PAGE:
The action I therefore seek from the Minister is clarification on what changes, if any, will be made to the policy settings in his portfolio to address not just the critical housing shortages in rural and regional areas but also to enhance recovery in housing and rental markets specifically.

Change could speed bushfire rebuild

Bushfire Recovery Victoria data shows 458 homes lost or damaged, but almost 18 months later fewer than three per cent of people affected are back in permanent housing.

Justice Party seeks government help to speed housing fix in bushfire communities

Tania Maxwell MP will seek Victorian government support to alleviate the challenges and financial costs still faced by people who lost homes to last year’s Black Summer bushfires when the Legislative Council meets in Bright on April 29.

The Derryn Hinch’s Justice Party Member for Northern Victoria said the regional sitting had been convened to acknowledge the fires’ impact in the North East and the serious business and tourism knock-ons from these disasters in communities that she represents, including Alpine, Towong, Indigo, Mansfield, Wangaratta and Wodonga.

“The Victorian government has worked hard to help people back on their feet, but we must be able to expedite rebuilding and recovery,” Ms Maxwell said.

“This includes finding ways to accommodate tradespeople so they can get the job done and families can move into their new homes.

“The fires had an enormous physical impact across our communities, especially in Towong, Alpine and East Gippsland local government areas.

“But mental trauma and stress brought on by these disasters continue for many families.

“Bushfire Recovery Victoria data shows 458 homes were destroyed or damaged in Victoria and almost 18 months later it’s estimated that fewer than three per cent of the people displaced have moved back into permanent housing.

“The motion I’ll put to the sitting encourages us as parliamentarians to recognise the devastation and distress suffered by people in our communities whose homes were destroyed or damaged, who have been living in temporary accommodation and who are going through the arduous process of rebuilding.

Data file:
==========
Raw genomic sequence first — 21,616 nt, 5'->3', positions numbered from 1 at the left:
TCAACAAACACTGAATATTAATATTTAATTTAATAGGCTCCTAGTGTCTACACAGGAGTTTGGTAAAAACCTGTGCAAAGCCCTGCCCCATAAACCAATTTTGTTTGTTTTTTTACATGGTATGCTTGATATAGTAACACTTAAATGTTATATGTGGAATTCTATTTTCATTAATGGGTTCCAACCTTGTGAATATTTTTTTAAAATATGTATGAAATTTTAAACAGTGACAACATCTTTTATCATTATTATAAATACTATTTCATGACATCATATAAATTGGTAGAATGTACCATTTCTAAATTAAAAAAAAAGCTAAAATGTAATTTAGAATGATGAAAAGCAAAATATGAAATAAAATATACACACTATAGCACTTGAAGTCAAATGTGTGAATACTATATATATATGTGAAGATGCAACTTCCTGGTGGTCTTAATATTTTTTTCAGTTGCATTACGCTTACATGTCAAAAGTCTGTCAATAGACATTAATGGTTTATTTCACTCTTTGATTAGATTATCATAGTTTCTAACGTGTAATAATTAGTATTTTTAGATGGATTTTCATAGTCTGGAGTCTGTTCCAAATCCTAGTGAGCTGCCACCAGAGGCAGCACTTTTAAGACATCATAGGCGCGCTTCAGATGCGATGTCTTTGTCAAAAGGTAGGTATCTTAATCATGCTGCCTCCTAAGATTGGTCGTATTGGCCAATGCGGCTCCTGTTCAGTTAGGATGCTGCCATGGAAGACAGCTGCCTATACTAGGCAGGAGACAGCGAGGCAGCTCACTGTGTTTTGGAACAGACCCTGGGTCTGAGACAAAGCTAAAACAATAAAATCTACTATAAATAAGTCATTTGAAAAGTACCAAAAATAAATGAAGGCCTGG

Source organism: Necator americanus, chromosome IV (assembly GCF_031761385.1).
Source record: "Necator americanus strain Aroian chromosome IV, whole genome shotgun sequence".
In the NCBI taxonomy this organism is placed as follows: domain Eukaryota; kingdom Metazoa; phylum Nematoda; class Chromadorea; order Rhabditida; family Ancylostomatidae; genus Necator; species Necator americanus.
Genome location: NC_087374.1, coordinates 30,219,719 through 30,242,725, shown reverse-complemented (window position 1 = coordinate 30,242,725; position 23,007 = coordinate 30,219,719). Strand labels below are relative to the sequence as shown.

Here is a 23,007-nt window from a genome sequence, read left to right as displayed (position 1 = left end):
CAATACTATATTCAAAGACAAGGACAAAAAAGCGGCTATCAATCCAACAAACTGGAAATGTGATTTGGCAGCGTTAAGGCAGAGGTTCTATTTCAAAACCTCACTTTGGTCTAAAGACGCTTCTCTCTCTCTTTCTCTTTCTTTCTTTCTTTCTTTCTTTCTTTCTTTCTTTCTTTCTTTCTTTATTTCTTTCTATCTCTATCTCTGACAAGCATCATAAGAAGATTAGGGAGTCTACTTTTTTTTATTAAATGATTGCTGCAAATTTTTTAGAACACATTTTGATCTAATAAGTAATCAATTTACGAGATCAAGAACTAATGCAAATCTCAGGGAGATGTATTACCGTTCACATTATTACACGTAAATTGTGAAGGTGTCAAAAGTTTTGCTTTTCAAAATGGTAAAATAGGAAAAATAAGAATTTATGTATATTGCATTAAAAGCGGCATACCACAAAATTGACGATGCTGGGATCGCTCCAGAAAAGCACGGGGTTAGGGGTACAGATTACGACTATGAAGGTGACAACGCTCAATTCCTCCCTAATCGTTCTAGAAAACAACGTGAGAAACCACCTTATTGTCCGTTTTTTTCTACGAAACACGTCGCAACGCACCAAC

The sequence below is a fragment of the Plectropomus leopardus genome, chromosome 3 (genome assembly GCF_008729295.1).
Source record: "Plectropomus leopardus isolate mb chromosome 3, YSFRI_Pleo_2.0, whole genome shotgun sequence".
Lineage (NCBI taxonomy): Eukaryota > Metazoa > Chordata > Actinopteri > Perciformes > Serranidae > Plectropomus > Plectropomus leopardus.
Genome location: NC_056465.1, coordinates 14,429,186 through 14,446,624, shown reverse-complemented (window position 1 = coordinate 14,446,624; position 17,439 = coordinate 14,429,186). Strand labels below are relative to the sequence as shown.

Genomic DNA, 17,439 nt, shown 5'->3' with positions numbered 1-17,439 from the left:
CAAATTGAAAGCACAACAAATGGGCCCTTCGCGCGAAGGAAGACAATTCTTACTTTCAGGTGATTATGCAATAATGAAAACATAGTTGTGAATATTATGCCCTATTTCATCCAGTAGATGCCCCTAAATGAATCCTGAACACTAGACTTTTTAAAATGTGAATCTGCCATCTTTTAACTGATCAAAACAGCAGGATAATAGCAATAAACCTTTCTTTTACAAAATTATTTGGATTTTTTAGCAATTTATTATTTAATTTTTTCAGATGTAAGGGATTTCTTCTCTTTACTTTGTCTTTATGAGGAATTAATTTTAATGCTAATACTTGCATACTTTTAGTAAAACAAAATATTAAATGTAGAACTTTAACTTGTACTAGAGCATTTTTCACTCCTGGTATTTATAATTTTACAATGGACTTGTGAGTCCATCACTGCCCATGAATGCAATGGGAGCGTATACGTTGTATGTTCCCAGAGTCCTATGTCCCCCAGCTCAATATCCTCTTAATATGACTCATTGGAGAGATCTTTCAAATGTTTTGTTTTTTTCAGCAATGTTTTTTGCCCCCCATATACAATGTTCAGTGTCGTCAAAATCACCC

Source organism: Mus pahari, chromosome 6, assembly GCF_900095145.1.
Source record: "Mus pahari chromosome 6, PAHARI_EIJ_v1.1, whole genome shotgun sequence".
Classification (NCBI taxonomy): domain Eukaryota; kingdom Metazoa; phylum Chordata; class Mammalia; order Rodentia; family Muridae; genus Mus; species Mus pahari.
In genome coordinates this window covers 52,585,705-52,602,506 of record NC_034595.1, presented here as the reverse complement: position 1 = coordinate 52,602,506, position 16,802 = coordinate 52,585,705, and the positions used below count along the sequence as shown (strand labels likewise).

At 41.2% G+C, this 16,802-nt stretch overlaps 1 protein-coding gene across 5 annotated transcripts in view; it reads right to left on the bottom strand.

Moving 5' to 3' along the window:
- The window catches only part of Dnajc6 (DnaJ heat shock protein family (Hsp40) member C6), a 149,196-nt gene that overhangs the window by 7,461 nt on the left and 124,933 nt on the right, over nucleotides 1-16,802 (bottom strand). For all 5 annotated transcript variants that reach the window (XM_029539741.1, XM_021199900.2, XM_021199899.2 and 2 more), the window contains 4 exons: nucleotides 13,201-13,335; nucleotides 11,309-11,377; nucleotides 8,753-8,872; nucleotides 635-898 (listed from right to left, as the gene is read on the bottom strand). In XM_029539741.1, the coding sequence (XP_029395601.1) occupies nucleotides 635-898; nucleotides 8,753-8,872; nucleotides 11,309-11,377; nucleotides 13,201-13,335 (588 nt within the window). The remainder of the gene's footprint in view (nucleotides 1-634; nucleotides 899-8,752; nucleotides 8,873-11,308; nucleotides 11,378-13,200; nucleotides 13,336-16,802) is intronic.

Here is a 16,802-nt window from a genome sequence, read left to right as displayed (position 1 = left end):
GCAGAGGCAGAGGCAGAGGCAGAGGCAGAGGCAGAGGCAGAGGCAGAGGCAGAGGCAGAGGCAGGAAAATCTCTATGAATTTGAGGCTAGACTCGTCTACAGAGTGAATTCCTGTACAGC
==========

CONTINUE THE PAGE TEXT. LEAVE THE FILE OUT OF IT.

“At a practical level, I want Parliament to be keenly aware of the challenges delaying and compromising the re-housing effort.

“Often there are significant financial gaps between insurance pay-outs and the costs of building in a bushfire-prone area, particularly the spending needed so new buildings comply with Victoria’s Bushfire Attack Level ratings system.

“There’s also a severe shortage of readily available accommodation so builders, plumbers, electricians and other essential tradies can deliver what they’re engaged to do in the communities where this help is needed.”

Ms Maxwell said her motion would ask the government to consider urgent changes to policies and regulations to alleviate fundamental, ongoing problems.

“As an elected representative of communities that have been so seriously affected, it’s my job to make sure all parliamentarians understand the personal, economic and community impacts, and for the government to find ways to deliver swift and effective solutions,” she said.

Ms Maxwell said estimates of the fires’ economic impact in eastern Victoria showed:

  • $114-199 million decline across all industries in Alpine, Towong and East Gippsland
  • $79-181m decline across all industries in Indigo, Mansfield, Wangaratta, Wellington and Wodonga local government areas
  • $330-350m in tourism losses in bushfire-affected regions between December 2019 and March 2020.
  • 10,000 livestock lost
  • 742 properties required clean-up